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The Post-2015 debate

The Millennium Development Goals are set to expire at the end of 2015, the framework that succeeds them must include key peacebuilding priorities within it.

The debate is now in full swing on what kind of global development framework should succeed the Millenium Development Goals (MDG's) which will expire in 2015.  A huge range of interest groups are involved in this, weighing the relative importance of human goods such as poverty reduction, empowerment of women, sustainability, equality, human rights, and universal employment. The world’s to do list turns out to be perplexingly long, but there is growing recognition that addressing conflict and violence needs to be high up the list. For example, the Brookings Institute has projected that ‘whereas only 20 percent of the world’s poor lived in fragile states in 2005, this share is rising sharply and will exceed 50 percent by 2014’. In 2012, the UN Task Team on the post-2015 framework acknowledged that “Violent conflict has become the largest obstacle to the MDGs”.

Building on the increasing recognition that conflict and violence are the most significant factors holding back human development, Saferworld has been working with others to ensure that the post-2015 framework which replaces the MDGs takes account of the connections between development, conflict and violence.

From a peace perspective, we believe the new development framework needs to achieve three things:

  • it should motivate donor and recipient governments, development agencies and civil society to prevent conflict, build peace and to be more conflict-sensitive
  • it should reflect the best available evidence of how to build peace successfully
  • it should take account of the needs and perspectives of people in conflict-affected and fragile states

To do this it will need to combine universal, global commitments that governments can be held accountable for, with a clear and appealing message, and the flexibility to be taken forward in locally appropriate, context-sensitive ways.

Through our London, Brussels and Washington DC offices we have been engaged extensively with donor countries and the wider development community. Saferworld has promoted a focus on peace in the post-2015 framework through key networks such as the CSO Platform on Peacebuilding and Statebuilding, Beyond 2015, Civicus, BOND, EPLO, FriEnt and GADN. With partners such as the Quaker UN office, the Alliance for Peacebuilding, Cordaid and the OECD’s International Network on Conflict and Fragility, we organised meetings targeting senior officials and ministers.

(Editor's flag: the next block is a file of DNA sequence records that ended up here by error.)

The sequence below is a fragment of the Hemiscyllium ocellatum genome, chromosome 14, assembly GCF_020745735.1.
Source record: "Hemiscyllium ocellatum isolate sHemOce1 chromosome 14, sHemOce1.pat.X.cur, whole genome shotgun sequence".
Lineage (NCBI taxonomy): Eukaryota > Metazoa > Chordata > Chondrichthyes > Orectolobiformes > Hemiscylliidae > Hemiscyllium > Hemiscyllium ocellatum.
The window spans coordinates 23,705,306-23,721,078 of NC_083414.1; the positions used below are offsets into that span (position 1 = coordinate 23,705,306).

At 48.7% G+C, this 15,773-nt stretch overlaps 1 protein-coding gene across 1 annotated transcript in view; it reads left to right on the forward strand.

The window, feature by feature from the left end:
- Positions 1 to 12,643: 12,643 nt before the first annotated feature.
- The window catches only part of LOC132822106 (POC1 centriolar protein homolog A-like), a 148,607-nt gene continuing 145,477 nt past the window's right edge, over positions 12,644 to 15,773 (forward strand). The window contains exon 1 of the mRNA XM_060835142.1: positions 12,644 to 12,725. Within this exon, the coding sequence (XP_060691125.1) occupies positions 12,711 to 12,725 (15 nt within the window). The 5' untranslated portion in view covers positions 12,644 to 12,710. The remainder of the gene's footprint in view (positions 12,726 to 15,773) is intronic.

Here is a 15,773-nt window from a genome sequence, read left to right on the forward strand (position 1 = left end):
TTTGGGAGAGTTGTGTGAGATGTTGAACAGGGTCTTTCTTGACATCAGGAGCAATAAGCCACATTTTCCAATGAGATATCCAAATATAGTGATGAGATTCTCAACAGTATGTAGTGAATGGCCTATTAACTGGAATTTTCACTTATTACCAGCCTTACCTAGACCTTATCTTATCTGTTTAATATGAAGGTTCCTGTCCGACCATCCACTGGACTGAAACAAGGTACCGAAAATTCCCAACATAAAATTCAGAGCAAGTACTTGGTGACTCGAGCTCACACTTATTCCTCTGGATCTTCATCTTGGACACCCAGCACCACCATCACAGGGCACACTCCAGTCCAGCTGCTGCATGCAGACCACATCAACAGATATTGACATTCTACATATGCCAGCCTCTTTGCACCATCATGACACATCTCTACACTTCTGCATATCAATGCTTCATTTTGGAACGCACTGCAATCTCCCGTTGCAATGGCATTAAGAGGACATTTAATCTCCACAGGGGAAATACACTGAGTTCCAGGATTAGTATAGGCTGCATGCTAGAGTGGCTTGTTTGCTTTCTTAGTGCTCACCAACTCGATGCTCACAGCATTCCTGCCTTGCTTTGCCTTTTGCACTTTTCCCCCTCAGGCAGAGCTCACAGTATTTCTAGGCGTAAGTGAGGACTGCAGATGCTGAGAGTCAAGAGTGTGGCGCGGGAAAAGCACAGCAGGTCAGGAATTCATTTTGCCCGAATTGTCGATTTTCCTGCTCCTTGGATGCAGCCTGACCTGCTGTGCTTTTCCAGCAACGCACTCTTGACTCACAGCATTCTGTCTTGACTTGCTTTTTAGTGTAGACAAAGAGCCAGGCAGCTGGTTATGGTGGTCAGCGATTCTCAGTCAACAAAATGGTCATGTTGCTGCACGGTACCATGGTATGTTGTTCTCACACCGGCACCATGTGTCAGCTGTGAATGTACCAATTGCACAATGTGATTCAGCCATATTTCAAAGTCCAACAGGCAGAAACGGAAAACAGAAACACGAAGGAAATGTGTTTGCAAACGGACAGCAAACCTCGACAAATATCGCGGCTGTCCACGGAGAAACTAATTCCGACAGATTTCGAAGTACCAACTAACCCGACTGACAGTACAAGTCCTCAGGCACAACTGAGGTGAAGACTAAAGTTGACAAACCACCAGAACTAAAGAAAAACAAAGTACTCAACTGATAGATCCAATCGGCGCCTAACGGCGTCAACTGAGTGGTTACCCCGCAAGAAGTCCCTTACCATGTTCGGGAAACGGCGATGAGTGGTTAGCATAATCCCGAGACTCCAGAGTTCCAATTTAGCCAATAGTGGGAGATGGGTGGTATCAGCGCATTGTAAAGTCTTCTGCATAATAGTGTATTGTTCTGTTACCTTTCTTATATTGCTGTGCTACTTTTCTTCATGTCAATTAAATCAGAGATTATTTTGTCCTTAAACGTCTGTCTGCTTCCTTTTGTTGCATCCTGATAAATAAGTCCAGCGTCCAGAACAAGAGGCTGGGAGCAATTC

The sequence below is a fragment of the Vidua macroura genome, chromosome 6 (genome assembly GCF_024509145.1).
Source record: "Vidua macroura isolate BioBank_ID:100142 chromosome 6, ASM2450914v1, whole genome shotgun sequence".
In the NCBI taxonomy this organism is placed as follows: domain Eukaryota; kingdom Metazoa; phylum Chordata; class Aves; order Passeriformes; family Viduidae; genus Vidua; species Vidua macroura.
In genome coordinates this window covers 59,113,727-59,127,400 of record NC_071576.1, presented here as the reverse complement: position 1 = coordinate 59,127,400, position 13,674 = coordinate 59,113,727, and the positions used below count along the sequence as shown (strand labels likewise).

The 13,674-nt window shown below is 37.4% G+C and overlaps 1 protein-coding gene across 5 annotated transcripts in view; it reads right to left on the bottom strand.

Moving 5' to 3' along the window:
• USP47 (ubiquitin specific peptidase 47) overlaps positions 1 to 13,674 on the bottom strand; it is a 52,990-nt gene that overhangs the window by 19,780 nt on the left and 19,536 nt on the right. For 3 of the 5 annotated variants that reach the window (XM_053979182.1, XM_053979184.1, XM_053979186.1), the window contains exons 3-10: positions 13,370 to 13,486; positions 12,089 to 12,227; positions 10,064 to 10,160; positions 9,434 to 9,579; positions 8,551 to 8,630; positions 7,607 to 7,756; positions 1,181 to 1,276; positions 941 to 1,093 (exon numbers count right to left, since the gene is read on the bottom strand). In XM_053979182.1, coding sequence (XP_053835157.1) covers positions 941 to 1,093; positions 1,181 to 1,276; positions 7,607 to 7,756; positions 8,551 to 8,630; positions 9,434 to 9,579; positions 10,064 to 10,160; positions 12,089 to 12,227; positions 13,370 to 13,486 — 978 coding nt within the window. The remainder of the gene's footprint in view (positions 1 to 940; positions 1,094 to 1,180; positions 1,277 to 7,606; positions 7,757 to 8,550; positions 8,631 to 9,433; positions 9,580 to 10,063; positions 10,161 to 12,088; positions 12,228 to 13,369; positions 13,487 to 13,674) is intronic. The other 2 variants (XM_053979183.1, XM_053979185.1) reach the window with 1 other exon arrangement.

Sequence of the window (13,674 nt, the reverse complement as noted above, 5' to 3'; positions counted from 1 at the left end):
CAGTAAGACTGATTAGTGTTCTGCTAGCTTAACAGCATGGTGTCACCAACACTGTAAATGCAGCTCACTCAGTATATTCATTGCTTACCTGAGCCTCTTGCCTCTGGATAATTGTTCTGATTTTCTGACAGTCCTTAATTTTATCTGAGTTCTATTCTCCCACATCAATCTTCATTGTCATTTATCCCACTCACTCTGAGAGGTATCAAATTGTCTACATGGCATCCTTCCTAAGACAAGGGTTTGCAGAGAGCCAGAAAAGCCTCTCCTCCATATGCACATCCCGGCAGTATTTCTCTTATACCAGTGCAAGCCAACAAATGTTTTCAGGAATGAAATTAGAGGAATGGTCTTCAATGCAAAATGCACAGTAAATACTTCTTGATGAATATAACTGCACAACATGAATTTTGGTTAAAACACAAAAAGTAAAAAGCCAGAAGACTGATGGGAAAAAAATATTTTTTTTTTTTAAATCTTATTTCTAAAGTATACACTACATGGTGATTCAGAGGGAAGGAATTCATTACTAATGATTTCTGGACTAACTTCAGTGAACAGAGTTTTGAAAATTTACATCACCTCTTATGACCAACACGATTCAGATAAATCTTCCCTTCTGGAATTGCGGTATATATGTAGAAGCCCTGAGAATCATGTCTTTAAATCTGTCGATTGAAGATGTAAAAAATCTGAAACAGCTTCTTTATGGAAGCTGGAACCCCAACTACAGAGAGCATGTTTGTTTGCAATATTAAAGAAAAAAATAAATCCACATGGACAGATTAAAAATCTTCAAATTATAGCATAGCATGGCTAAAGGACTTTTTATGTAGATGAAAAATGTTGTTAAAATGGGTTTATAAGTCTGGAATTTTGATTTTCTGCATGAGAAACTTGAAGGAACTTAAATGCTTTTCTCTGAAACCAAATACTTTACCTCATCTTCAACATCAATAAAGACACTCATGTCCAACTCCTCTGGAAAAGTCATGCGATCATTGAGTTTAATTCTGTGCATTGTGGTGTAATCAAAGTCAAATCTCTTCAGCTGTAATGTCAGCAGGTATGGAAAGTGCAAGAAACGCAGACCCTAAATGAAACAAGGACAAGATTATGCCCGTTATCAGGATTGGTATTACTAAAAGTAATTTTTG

Saferworld also helped compile joint statements by civil society. For example, in September 2012, 56 CSOs around the world joined us in calling for the inclusion of peace in the post-2015 development framework. We co-sponsored a team of CSOs from fragile states to take these advocacy messages to key meetings on peace and the post-2015 agenda during the opening of the 67th UN General Assembly, where they addressed the High Level Panel on Post-2015 meeting of heads of state and key ministers.

We presented on how peace should be addressed in the post-2015 framework at key meetings. In the UK these included the BOND Annual Conference and at a global biennial conference of DFID advisers. While at the international level we presented to a ministerial meeting of the International Dialogue on Peacebuilding and Statebuilding, two high-level OECD events, and the UN global thematic consultation on conflict, violence and disasters. 

Going forward, our work will focus on three things: firstly, helping to craft credible policy options; secondly, activating supportive stakeholders to promote commitments to reduce violence and prevent conflict in the new framework; thirdly, persuading those who are likely to be cautious about bringing peace into the post-2015 framework that doing so can serve their best interests.

Rising powers and post-2015

Due to their rapid economic growth and/or their continental influence, Brazil, China, India, South Africa and Turkey all play a significant role on the world stage.  These rising powers will be key to developing and agreeing a credible and effective post-2015 framework. In 2013 we began a new project ‘Rising Powers and post-2015’ which will entail in-depth research and analysis about the relevant policies and positions of all five rising powers.

European Development Days 2013

In November 2013 Saferworld participated in the European Development Days 2013 (EDD13) forum which focussed on post-2015. Saferworld was a key stakeholder for the forum and has led on the development of two panel discussions on the topic of ‘fragile states, peace and security’: ‘Post-2015: objective peace’ and “Tackling conflict and violence post-2015

Issue papers:

These papers examine existing evidence and arguments - and pose key questions to help inform a productive global conversation about the place of conflict prevention and peacebuilding in the post-2015 development framework.

Issue paper overview

Read more:

Featured projects

Rising powers and post-2015

A new project launched in 2013 aims to broaden support for addressing conflict and violence within the post-2015 development framework through increased policy dialogue with Brazil, China, India, South Africa and Turkey.


Multimedia - Influencing the debate

View our new multimedia gallery to see our influential engagement with international processes to promote the inclusion of peace and security in the post-2015 development framework